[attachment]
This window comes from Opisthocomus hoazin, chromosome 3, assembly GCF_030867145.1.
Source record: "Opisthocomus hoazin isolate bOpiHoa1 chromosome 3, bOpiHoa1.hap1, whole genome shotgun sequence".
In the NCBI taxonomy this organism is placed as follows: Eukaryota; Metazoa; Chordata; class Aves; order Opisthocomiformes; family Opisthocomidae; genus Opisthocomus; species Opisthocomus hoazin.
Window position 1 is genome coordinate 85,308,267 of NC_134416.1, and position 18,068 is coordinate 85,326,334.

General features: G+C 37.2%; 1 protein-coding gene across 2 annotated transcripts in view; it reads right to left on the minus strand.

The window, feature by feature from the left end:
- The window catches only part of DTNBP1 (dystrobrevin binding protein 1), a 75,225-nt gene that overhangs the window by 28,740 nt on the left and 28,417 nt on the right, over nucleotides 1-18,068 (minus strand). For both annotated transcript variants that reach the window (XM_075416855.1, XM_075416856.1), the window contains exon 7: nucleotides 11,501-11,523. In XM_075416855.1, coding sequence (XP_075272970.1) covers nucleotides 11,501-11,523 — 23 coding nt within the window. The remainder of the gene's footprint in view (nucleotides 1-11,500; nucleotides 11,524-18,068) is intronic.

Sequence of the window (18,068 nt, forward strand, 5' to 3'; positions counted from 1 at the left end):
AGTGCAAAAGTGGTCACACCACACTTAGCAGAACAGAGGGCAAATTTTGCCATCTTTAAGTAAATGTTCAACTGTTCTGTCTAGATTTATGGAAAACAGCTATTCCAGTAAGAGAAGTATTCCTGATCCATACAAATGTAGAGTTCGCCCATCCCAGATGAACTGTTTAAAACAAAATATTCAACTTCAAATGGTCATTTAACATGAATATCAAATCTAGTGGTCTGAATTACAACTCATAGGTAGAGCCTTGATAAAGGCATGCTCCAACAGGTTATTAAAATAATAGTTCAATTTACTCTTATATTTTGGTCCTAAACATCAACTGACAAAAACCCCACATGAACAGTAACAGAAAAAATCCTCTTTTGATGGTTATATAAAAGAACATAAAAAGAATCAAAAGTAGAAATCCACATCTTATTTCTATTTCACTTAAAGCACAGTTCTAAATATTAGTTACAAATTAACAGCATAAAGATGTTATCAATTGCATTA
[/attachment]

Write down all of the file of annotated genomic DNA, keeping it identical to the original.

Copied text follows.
This window comes from Opisthocomus hoazin, chromosome 3, assembly GCF_030867145.1.
Source record: "Opisthocomus hoazin isolate bOpiHoa1 chromosome 3, bOpiHoa1.hap1, whole genome shotgun sequence".
In the NCBI taxonomy this organism is placed as follows: Eukaryota; Metazoa; Chordata; class Aves; order Opisthocomiformes; family Opisthocomidae; genus Opisthocomus; species Opisthocomus hoazin.
Window position 1 is genome coordinate 85,308,267 of NC_134416.1, and position 18,068 is coordinate 85,326,334.

General features: G+C 37.2%; 1 protein-coding gene across 2 annotated transcripts in view; it reads right to left on the minus strand.

The window, feature by feature from the left end:
- The window catches only part of DTNBP1 (dystrobrevin binding protein 1), a 75,225-nt gene that overhangs the window by 28,740 nt on the left and 28,417 nt on the right, over nucleotides 1-18,068 (minus strand). For both annotated transcript variants that reach the window (XM_075416855.1, XM_075416856.1), the window contains exon 7: nucleotides 11,501-11,523. In XM_075416855.1, coding sequence (XP_075272970.1) covers nucleotides 11,501-11,523 — 23 coding nt within the window. The remainder of the gene's footprint in view (nucleotides 1-11,500; nucleotides 11,524-18,068) is intronic.

Sequence of the window (18,068 nt, forward strand, 5' to 3'; positions counted from 1 at the left end):
AGTGCAAAAGTGGTCACACCACACTTAGCAGAACAGAGGGCAAATTTTGCCATCTTTAAGTAAATGTTCAACTGTTCTGTCTAGATTTATGGAAAACAGCTATTCCAGTAAGAGAAGTATTCCTGATCCATACAAATGTAGAGTTCGCCCATCCCAGATGAACTGTTTAAAACAAAATATTCAACTTCAAATGGTCATTTAACATGAATATCAAATCTAGTGGTCTGAATTACAACTCATAGGTAGAGCCTTGATAAAGGCATGCTCCAACAGGTTATTAAAATAATAGTTCAATTTACTCTTATATTTTGGTCCTAAACATCAACTGACAAAAACCCCACATGAACAGTAACAGAAAAAATCCTCTTTTGATGGTTATATAAAAGAACATAAAAAGAATCAAAAGTAGAAATCCACATCTTATTTCTATTTCACTTAAAGCACAGTTCTAAATATTAGTTACAAATTAACAGCATAAAGATGTTATCAATTGCATTA